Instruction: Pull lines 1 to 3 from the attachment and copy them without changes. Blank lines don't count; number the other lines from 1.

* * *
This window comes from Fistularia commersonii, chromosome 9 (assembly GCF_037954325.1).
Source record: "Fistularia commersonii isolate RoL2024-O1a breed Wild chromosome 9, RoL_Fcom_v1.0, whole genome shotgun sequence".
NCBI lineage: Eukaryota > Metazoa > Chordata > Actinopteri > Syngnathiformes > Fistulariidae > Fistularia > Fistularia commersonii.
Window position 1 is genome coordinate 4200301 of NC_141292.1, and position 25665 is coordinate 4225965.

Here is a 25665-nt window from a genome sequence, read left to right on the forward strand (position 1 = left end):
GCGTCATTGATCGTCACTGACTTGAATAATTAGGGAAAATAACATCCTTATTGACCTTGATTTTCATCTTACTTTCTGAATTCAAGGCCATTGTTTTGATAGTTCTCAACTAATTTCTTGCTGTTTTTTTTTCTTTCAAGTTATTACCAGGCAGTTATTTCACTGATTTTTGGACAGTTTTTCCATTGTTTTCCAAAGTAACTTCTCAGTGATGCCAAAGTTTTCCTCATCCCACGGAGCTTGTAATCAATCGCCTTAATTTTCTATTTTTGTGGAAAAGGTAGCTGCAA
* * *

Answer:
This window comes from Fistularia commersonii, chromosome 9 (assembly GCF_037954325.1).
Source record: "Fistularia commersonii isolate RoL2024-O1a breed Wild chromosome 9, RoL_Fcom_v1.0, whole genome shotgun sequence".
NCBI lineage: Eukaryota > Metazoa > Chordata > Actinopteri > Syngnathiformes > Fistulariidae > Fistularia > Fistularia commersonii.